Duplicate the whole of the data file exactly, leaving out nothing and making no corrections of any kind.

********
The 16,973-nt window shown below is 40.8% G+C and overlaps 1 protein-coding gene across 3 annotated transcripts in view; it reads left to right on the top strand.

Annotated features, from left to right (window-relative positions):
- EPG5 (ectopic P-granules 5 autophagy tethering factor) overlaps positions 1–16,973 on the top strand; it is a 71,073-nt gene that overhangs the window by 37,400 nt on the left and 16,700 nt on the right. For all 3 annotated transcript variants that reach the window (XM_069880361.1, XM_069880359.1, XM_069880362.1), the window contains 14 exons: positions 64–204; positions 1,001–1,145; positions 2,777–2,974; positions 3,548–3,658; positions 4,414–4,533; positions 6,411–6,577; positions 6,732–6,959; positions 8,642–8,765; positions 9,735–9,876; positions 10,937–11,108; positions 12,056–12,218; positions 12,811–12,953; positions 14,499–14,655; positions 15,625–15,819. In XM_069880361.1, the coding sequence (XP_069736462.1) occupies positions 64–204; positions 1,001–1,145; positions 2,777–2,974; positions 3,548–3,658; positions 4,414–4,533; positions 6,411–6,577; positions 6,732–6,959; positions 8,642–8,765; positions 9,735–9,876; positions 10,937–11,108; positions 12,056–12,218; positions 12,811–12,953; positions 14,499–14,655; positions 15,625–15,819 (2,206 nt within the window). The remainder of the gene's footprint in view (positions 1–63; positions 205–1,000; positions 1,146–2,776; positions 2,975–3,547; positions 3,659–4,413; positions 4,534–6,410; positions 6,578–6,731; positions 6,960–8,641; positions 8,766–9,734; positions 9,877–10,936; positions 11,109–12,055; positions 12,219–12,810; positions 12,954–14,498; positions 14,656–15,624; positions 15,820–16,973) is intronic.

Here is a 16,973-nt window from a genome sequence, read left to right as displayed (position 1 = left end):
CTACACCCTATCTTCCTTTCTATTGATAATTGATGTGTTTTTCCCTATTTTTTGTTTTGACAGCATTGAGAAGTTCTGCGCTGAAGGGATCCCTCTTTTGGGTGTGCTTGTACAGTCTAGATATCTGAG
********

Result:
The 16,973-nt window shown below is 40.8% G+C and overlaps 1 protein-coding gene across 3 annotated transcripts in view; it reads left to right on the top strand.

Annotated features, from left to right (window-relative positions):
- EPG5 (ectopic P-granules 5 autophagy tethering factor) overlaps positions 1–16,973 on the top strand; it is a 71,073-nt gene that overhangs the window by 37,400 nt on the left and 16,700 nt on the right. For all 3 annotated transcript variants that reach the window (XM_069880361.1, XM_069880359.1, XM_069880362.1), the window contains 14 exons: positions 64–204; positions 1,001–1,145; positions 2,777–2,974; positions 3,548–3,658; positions 4,414–4,533; positions 6,411–6,577; positions 6,732–6,959; positions 8,642–8,765; positions 9,735–9,876; positions 10,937–11,108; positions 12,056–12,218; positions 12,811–12,953; positions 14,499–14,655; positions 15,625–15,819. In XM_069880361.1, the coding sequence (XP_069736462.1) occupies positions 64–204; positions 1,001–1,145; positions 2,777–2,974; positions 3,548–3,658; positions 4,414–4,533; positions 6,411–6,577; positions 6,732–6,959; positions 8,642–8,765; positions 9,735–9,876; positions 10,937–11,108; positions 12,056–12,218; positions 12,811–12,953; positions 14,499–14,655; positions 15,625–15,819 (2,206 nt within the window). The remainder of the gene's footprint in view (positions 1–63; positions 205–1,000; positions 1,146–2,776; positions 2,975–3,547; positions 3,659–4,413; positions 4,534–6,410; positions 6,578–6,731; positions 6,960–8,641; positions 8,766–9,734; positions 9,877–10,936; positions 11,109–12,055; positions 12,219–12,810; positions 12,954–14,498; positions 14,656–15,624; positions 15,820–16,973) is intronic.

Here is a 16,973-nt window from a genome sequence, read left to right as displayed (position 1 = left end):
CTACACCCTATCTTCCTTTCTATTGATAATTGATGTGTTTTTCCCTATTTTTTGTTTTGACAGCATTGAGAAGTTCTGCGCTGAAGGGATCCCTCTTTTGGGTGTGCTTGTACAGTCTAGATATCTGAG